The first phase will begin on June 2 at 8 a.m. and will include:
- Restaurants and bars can open their outdoor patios, as long as there is six feet of distance between groups and a maximum of 10 people per table.
- Nova Scotians will be able to gather outdoors with a regular group of no more than 10 people.
- The limit for indoor gatherings remains the people you live with – two households with one or two people can still meet, but they must be the same two households each time.
- Non-essential retail stores can operate at 25% capacity, ensuring physical distancing.
- Residents of long-term care facilities may receive visitors outside – visitors should always wear masks but do not need to maintain a physical distance if the resident is fully immunized.
- Religious gatherings can be held outdoors with a limit of 10 people plus officiants when organized by a recognized organization. Drive-in services are permitted with no limit on the number of people who can attend.
- Wedding and funeral ceremonies remain limited to five people plus officiants if they take place indoors – if they take place outdoors, they are limited to 10 people plus officiants. Receptions and visits are still not allowed.
- Personal services, such as hair salons, barber shops and spas, can only operate by appointment and cannot offer services that require the client to remove their mask.
- Organized sports practices and fitness and leisure facilities can offer outdoor activities up to a limit of 10 people with physical distancing, or several groups of 10 distanced.
Travel will no longer be restricted in most of the province.
But people are still being asked to avoid non-essential travel to and from the Cape Breton Regional Municipality and parts of the Halifax Regional Municipality, the two regions of the province where the community is confirmed.
“Slow and cautious approach”
Each phase has an overall duration of two to four weeks, depending on COVID-19 activity in the province, screening capacity, and hospitalization and vaccination rates.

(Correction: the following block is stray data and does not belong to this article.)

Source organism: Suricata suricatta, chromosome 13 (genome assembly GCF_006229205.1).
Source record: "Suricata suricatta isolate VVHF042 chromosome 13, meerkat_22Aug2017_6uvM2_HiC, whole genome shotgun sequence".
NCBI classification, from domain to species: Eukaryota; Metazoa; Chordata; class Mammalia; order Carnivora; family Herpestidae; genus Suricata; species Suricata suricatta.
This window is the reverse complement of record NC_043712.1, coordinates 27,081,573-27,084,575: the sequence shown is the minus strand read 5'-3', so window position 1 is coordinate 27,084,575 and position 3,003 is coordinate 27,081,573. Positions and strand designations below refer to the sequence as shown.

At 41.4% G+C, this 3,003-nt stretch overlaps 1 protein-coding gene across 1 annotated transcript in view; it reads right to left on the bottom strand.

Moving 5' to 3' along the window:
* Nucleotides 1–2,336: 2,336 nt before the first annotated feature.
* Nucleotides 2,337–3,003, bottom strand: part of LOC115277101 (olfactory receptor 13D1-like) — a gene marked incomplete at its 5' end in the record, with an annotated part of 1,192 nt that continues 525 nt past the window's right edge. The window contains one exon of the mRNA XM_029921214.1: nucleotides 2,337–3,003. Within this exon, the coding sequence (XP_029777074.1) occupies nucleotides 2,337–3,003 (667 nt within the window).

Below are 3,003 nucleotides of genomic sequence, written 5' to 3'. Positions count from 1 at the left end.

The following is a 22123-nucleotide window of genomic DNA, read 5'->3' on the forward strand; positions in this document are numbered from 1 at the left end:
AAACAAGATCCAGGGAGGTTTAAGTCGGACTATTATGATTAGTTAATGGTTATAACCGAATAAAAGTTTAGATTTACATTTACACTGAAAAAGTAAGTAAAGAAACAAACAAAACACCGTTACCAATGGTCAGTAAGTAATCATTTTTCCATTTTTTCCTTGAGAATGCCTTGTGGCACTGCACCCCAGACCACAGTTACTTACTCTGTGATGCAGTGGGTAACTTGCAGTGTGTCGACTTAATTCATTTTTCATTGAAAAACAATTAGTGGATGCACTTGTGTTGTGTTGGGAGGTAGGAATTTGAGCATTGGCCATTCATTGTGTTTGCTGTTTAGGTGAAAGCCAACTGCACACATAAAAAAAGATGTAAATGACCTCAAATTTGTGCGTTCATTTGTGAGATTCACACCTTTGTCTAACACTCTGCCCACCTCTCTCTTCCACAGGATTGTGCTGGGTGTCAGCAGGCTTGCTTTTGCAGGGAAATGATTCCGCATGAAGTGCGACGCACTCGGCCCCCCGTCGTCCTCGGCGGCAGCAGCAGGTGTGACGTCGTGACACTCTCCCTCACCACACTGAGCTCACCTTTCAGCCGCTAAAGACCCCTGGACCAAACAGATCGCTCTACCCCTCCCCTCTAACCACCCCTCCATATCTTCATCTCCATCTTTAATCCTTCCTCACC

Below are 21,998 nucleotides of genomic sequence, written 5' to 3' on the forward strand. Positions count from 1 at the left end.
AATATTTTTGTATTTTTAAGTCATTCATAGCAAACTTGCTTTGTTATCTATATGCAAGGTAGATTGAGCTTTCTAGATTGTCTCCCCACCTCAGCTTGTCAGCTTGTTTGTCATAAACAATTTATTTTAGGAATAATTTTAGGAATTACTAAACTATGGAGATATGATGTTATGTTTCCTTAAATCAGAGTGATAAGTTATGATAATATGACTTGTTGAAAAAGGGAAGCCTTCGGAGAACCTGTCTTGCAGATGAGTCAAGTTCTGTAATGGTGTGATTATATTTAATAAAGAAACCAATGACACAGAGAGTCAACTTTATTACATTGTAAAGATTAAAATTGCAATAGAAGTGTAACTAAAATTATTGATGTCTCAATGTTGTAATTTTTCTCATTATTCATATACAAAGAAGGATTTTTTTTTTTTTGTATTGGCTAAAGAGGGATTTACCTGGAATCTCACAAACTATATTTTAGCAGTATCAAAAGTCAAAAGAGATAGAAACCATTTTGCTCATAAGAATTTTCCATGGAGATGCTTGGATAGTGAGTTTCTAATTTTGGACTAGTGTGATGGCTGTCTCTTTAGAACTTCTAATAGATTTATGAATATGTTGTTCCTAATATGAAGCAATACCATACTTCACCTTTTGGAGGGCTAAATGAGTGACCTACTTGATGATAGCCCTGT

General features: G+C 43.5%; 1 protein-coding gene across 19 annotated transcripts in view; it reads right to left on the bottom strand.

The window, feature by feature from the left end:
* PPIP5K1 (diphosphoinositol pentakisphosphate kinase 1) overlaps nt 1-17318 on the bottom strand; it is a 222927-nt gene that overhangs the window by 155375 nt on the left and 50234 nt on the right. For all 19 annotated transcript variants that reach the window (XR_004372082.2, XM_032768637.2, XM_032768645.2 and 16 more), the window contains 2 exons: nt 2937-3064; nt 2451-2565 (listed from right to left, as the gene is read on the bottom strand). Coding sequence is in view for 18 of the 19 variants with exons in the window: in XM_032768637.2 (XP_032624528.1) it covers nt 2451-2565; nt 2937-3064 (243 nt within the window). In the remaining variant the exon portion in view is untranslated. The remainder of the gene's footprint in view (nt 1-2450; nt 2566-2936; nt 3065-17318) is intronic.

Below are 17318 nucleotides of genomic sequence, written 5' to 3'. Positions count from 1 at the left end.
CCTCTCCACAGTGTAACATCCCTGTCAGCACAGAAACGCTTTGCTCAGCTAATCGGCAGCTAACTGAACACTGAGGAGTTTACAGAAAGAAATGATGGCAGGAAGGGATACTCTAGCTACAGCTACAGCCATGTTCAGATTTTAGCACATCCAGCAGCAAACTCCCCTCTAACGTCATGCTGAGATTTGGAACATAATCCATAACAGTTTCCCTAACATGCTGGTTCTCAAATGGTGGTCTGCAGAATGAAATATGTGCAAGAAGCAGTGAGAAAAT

“We’ve learned in Nova Scotia that a slow, cautious approach works, and that gets you going… we don’t want to lock in again. It would be the worst possible thing, ”said Dr Robert Strang, head of the province. medical officer of health.
The second phase will see the restaurants open for indoor dining, provided they can continue to maintain a six-foot distance between tables. Retail stores, gyms and fitness facilities will be able to operate at 50% capacity.
Outdoor gathering limits will increase to 25 people, as will sporting practices and artistic and cultural rehearsals.
The third phase, another two to four weeks later, would see these businesses extend their hours of operation. After that, probably around the end of July if the number of cases and hospitalizations remain low, these businesses could open their doors during normal business hours.
The province is considering a Canada Day target date for the potential reopening of the Atlantic bubble, but Strang said there was a lot of talk that will need to take place first.
Prince Edward Island and New Brunswick released their plans to reopen earlier this week.
Prince Edward Island hopes to open its borders to travelers from Atlantic Canada by June 27, while New Brunswick plans to open its borders to all Atlantic provinces except Nova Scotia on June 7.
1 new death, 40 new cases
Another person in Nova Scotia has died from COVID-19, making it the province’s 80th death since the start of the pandemic.
She was a woman in her fifties in the central health zone.
The province also reported 40 new cases of COVID-19 on Friday, bringing the total number of active cases in the province to 585.
Twenty-nine new cases are in the central zone, five in the east zone, four in the north zone and two in the west zone.
Fifty-three Nova Scotians are hospitalized with the virus, including 18 in intensive care, according to a statement from the Department of Health.
A month ago, the number of new daily cases was steadily increasing as a third wave of COVID-19 gripped the province.
The number of new daily cases peaked at 227 on May 7.
Atlantic Canada Case Numbers
- New Brunswick reported nine new cases on Friday. The province has 139 active cases.
- Newfoundland and Labrador reported 14 new cases Thursday and 96 active cases.
- PEI reported two new cases on Friday. There are 12 active cases.